Dr. William Hopper: Utilization Review — Focus on Cost Effectiveness and Patient Safety in the Management of Pain
By Dr. William Hopper, CMO, MediCall
"MediCall's William Hopper, MD is an invited industry expert and contributor to workcompwire.com and their "Leaders Speak" series addressing key industry challenges"
There is growing concern about the increasing cost of unnecessary health care services.1 The rate of cost increases is being driven by acuity and severity of service categories2, and one of the most accelerated areas is pharmacy services. In addition to cost, the impact on patient morbidity and mortality needs to take a more important place in the queue of concerns. The growth of "pain medicine", the development of more potent (and much more expensive) long–acting opioids, the use of multiple medications with synergistically dangerous side effects, and a failure to follow well developed Federal. state and nationally recognized evidence–based guidelines for using controlled substances in treating non–malignant pain have all contributed to an increase in mortality and morbidity.
A study in Spine3 studied all Washington State claimants who underwent spinal fusion between January 1994 and December 2001 found that "Analgesic–related deaths were responsible for 21% of all deaths and 31.4% of all potential life lost. The risk of analgesic–related death was higher among workers who received instrumentation or intervertebral cage devices compared with recipients of bone–only fusions (1.1% vs. 0.0%; P = 0.03) and among workers with degenerative disc disease (age and gender–adjusted mortality rate ratio, 2.71) (95% confidence interval, 1.17–6.28)."The authors concluded that "Analgesic–related deaths are responsible for more deaths and more potential life lost among workers who underwent lumbar fusion than any other cause. Risk of analgesic–related death was especially high among young and middleâ€“aged workers with degenerative disc disease."
The use of controlled substances in the Workers' Compensation patient continues to increase. This trend places the patient at even more risk of morbidity (overdose) and mortality (death). A recent study4 into long–term opioid therapy found that fatal overdoses have occurred, and the likelihood of these fatalities increased 8.9 fold with more potent dosages of opioids.
These studies and trends should give us all pause to consider the path and endpoint implied herein. It is not news to anyone in health care, especially Workers' Comp, that the marketing of opioids has been found suspect.5 An additional issue is the diversion of controlled substances which can and does also result in overdoses and death. Nevertheless, increasing prescribing continues unabated.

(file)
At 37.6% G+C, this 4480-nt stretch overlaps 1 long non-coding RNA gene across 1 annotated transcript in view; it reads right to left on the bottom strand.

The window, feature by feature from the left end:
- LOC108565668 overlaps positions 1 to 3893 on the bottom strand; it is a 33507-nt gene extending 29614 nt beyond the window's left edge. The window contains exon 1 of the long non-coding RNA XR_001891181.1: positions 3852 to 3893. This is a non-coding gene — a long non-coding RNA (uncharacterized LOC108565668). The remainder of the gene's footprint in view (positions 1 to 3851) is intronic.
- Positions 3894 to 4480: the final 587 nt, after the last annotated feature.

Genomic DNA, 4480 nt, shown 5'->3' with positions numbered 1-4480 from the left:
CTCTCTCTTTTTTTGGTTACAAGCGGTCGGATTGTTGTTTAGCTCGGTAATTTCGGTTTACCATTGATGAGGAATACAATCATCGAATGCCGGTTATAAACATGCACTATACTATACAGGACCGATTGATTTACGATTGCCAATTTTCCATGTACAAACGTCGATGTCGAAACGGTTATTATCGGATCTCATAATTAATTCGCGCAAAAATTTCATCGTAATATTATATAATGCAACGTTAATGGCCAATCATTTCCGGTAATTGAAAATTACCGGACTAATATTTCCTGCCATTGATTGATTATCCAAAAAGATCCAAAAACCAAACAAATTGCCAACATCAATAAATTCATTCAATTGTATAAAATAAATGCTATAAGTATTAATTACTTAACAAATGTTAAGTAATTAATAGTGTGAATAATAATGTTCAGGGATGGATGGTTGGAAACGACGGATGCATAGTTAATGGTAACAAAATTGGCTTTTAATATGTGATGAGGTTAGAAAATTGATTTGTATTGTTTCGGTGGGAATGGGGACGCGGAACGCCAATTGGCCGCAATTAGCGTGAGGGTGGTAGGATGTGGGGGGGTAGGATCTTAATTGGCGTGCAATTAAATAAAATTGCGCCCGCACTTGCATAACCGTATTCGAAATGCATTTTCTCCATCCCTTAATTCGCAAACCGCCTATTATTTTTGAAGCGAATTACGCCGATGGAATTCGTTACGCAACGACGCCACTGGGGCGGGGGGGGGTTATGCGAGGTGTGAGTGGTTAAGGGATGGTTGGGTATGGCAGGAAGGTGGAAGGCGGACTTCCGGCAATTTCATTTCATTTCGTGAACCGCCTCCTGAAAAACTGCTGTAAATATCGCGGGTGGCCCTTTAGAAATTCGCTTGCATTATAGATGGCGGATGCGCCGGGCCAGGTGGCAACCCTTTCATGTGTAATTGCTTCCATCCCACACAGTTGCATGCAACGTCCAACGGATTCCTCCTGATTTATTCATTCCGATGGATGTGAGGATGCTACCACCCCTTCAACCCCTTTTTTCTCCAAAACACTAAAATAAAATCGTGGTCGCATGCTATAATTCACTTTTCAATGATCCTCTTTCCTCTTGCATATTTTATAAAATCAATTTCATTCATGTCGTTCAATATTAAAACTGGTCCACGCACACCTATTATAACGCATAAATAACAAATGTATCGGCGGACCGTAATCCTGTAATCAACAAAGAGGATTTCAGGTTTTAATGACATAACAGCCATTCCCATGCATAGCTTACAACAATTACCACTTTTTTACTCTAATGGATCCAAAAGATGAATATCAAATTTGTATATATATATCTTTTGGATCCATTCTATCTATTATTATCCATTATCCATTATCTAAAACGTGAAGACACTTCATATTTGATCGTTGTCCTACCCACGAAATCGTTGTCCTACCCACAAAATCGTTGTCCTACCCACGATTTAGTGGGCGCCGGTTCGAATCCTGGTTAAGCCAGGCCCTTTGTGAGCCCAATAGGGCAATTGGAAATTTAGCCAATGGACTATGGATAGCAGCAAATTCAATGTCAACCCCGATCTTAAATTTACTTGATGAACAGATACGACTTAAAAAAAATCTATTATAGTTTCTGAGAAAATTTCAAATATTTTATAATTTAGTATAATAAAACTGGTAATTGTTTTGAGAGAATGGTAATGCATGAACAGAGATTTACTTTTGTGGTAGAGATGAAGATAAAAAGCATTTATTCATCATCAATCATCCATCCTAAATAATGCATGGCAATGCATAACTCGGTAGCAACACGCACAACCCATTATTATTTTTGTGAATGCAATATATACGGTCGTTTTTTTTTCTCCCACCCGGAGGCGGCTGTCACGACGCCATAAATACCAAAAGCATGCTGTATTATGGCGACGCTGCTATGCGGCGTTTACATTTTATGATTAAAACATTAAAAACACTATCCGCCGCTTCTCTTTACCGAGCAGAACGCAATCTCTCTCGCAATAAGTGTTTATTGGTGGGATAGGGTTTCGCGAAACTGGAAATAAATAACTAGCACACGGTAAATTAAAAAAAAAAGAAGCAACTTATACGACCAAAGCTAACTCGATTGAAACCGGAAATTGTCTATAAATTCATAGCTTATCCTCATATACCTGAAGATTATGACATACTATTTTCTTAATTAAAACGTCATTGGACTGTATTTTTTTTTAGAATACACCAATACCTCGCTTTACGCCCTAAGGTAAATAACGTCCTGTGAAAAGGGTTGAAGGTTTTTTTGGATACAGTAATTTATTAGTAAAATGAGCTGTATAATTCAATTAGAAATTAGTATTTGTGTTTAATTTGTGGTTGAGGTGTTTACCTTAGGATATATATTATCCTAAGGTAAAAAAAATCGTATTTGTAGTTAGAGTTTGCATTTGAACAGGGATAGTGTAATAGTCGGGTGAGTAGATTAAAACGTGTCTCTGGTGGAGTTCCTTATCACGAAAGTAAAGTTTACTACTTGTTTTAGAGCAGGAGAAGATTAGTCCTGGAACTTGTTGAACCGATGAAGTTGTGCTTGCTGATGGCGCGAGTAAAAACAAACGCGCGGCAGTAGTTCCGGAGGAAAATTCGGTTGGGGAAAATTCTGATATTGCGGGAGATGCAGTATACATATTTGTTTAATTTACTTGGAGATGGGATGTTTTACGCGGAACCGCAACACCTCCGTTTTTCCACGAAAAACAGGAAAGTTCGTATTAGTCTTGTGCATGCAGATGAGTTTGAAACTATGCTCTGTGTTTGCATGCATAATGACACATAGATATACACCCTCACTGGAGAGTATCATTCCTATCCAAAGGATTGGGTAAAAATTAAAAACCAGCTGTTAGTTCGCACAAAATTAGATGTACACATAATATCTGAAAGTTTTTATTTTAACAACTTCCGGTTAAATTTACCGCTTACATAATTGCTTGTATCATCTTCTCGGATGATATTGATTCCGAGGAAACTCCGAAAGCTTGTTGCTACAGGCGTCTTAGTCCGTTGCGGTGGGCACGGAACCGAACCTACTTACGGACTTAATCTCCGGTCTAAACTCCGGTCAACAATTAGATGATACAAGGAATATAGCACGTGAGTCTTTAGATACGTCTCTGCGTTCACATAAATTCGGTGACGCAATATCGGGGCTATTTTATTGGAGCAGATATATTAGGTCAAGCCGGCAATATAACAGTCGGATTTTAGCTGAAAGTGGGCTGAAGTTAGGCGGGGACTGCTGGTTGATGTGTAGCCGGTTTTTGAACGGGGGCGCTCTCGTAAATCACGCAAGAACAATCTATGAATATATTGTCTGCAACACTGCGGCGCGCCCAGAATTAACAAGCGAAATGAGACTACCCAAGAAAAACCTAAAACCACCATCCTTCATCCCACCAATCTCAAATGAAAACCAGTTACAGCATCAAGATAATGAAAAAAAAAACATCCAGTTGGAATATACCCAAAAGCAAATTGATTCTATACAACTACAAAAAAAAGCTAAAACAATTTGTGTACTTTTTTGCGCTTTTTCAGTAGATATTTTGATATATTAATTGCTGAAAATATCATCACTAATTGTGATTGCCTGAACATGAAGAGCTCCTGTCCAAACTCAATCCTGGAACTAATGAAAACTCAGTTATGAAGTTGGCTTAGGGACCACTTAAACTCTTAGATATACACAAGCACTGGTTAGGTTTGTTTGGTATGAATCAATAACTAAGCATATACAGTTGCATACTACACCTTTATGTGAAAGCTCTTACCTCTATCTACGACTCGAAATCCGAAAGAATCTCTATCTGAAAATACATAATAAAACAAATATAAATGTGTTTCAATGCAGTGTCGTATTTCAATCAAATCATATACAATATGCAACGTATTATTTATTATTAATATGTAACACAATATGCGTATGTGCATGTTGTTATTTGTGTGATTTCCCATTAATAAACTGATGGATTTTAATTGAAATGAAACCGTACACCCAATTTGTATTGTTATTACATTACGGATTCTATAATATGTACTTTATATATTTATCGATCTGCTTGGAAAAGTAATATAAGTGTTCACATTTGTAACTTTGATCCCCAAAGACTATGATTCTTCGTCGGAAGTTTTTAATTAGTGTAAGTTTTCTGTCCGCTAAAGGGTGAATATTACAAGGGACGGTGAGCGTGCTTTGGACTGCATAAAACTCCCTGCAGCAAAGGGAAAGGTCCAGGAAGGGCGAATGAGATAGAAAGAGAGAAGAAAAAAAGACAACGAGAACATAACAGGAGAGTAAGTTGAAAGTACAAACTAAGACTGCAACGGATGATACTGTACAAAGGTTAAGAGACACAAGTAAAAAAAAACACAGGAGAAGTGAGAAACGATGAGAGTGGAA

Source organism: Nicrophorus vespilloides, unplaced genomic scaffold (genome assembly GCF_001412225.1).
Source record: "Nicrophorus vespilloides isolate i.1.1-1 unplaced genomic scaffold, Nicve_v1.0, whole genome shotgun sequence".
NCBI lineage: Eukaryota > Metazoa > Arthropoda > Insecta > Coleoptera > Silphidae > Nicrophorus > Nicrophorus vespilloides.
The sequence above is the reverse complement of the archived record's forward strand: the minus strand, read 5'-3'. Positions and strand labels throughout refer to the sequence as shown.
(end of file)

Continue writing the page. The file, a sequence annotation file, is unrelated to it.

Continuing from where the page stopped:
There is more rather than less need for focused and robust utilization review and management of controlled substances and other medication categories. All but 2 states6 (Illinois and Indiana) have developed or adopted guidelines designed to address the professional expectations and obligations involved in the assessment, treatment and monitoring of patients with non–malignant pain using controlled substances. These guidelines are reasonable and were created to maximize patient safety, minimize physician legal risk and ensure that patients obtain a scientific basis for alleviating much if not all of their pain. Too often these guidelines are ignored or disregarded by the prescribing physician(s) in treating patients for their pain.
While PBMs have been involved in Drug Utilization Review analysis, too often prescribing physicians minimize or ignore these pharmacist–based intervention efforts. The use of physician reviewers and the application of the jurisdictional state and other guidelines has led to more effective UR tools in presenting prescribing physicians with ineffective or potential abusive prescribing patterns, and offering patients a safer treatment pathway.
It is time to consider and implement a more effective approach to this growing and unsafe situation.
Biography for Dr. William Hopper
Dr. Hopper's clinical experience includes solo family practice, medical groups, including Sutter Medical Group of Santa Rosa, the Permanente Medical Group of the Northeast, the Vancouver Clinic, Lifelong Medical Care (Berkeley, CA), US Healthworks ,Concentra and has expertise in clinicâ€“based occupational, urgent care, family and addiction medicine. He has developed and managed utilization and quality management programs for hospitals, medical groups, IPAs, MSOs and health plans in California, New York, North Carolina, Washington State, and Oregon. He has extensive experience in the development and application of electronic health records, quality and practice performance improvement programs, evidence–based medicine, billing fraud, practice protocols, and regulatory compliance.
Posted: January 26, 2011